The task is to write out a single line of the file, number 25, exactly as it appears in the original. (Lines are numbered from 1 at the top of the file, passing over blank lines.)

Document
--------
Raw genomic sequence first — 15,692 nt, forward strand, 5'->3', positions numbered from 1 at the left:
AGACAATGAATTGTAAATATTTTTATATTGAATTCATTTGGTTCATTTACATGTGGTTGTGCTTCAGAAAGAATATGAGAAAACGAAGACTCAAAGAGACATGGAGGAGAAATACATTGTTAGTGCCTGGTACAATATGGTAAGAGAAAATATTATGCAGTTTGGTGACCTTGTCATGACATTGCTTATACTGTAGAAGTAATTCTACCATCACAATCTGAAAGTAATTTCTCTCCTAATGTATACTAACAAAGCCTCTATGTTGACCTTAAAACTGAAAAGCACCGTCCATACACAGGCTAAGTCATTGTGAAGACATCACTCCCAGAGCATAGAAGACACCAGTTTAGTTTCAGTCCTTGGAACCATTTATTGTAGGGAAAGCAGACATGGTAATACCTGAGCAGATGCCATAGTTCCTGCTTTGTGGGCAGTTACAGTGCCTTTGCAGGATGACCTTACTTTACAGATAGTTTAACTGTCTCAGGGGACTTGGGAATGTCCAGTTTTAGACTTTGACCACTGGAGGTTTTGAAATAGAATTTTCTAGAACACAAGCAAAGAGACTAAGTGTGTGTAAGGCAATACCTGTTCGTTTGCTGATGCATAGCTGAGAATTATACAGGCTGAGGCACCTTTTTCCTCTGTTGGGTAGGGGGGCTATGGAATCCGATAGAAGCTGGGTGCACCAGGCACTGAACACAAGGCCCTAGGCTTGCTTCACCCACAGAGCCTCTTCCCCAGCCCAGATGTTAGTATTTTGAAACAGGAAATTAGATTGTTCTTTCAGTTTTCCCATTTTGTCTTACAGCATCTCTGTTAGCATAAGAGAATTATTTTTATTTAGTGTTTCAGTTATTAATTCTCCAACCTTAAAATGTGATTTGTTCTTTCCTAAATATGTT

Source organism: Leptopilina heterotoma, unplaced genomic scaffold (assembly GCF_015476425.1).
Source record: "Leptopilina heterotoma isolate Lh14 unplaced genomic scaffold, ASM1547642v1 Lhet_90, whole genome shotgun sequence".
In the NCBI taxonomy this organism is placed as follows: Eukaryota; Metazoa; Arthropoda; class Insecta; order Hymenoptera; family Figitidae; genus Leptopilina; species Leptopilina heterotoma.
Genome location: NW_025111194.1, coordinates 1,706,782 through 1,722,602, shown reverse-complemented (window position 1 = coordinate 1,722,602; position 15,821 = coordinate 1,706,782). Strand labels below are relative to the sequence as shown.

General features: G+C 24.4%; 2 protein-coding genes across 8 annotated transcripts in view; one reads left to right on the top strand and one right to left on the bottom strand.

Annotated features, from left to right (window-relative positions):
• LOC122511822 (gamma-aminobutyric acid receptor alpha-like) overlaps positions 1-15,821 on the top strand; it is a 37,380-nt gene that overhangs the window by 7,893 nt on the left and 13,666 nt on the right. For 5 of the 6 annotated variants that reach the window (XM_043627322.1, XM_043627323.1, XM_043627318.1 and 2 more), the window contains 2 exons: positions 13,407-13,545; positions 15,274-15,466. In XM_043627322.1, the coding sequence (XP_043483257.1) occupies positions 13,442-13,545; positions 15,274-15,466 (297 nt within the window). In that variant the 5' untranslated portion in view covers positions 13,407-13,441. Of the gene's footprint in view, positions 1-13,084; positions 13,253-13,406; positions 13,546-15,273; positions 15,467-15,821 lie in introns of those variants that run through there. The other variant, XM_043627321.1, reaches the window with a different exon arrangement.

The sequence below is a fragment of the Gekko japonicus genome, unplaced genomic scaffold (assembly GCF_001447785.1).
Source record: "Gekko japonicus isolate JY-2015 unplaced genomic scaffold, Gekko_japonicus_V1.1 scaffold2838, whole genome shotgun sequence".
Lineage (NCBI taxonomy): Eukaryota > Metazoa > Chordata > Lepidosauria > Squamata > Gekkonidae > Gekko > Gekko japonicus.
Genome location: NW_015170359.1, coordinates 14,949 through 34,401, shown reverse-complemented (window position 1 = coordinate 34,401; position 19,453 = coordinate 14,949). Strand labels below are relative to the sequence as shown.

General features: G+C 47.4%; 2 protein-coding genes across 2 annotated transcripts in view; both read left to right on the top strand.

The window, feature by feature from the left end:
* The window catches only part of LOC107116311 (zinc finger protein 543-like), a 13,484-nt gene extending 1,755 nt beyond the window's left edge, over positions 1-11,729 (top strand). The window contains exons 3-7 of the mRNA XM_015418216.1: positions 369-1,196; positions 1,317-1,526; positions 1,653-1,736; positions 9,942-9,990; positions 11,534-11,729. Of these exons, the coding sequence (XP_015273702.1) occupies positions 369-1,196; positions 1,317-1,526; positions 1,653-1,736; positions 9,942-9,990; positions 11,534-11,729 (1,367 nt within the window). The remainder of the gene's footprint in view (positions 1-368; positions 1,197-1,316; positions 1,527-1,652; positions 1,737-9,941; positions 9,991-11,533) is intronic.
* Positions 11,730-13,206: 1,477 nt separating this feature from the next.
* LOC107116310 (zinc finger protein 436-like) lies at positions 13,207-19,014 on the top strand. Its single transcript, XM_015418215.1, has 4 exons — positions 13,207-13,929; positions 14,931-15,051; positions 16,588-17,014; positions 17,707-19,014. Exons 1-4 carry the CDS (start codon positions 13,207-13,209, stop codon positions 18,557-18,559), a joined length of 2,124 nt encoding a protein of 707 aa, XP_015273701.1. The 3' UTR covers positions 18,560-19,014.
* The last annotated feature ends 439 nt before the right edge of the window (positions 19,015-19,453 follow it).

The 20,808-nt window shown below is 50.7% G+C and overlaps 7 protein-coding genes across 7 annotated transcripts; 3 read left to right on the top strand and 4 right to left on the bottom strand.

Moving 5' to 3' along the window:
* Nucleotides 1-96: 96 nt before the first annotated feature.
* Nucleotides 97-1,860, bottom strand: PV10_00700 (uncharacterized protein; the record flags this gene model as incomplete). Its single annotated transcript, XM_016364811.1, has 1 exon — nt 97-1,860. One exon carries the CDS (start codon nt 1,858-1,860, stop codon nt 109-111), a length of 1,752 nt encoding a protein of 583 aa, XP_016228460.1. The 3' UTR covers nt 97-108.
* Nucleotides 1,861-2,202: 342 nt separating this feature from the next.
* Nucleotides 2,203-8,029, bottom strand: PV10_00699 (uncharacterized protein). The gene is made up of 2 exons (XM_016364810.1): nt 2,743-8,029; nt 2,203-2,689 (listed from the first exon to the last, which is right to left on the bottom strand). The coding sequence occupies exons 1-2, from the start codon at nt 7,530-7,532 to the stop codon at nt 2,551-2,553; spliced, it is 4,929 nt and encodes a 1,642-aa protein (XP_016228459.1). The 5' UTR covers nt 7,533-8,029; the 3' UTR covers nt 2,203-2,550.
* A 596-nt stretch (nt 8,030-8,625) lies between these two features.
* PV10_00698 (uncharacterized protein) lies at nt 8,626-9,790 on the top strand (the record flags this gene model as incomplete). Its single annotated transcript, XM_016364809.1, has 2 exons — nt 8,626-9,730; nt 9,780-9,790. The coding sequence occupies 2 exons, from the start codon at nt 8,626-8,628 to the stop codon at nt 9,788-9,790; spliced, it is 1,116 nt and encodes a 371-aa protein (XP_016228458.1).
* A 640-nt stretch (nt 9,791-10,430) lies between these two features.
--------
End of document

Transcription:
* Nucleotides 2,203-8,029, bottom strand: PV10_00699 (uncharacterized protein). The gene is made up of 2 exons (XM_016364810.1): nt 2,743-8,029; nt 2,203-2,689 (listed from the first exon to the last, which is right to left on the bottom strand). The coding sequence occupies exons 1-2, from the start codon at nt 7,530-7,532 to the stop codon at nt 2,551-2,553; spliced, it is 4,929 nt and encodes a 1,642-aa protein (XP_016228459.1). The 5' UTR covers nt 7,533-8,029; the 3' UTR covers nt 2,203-2,550.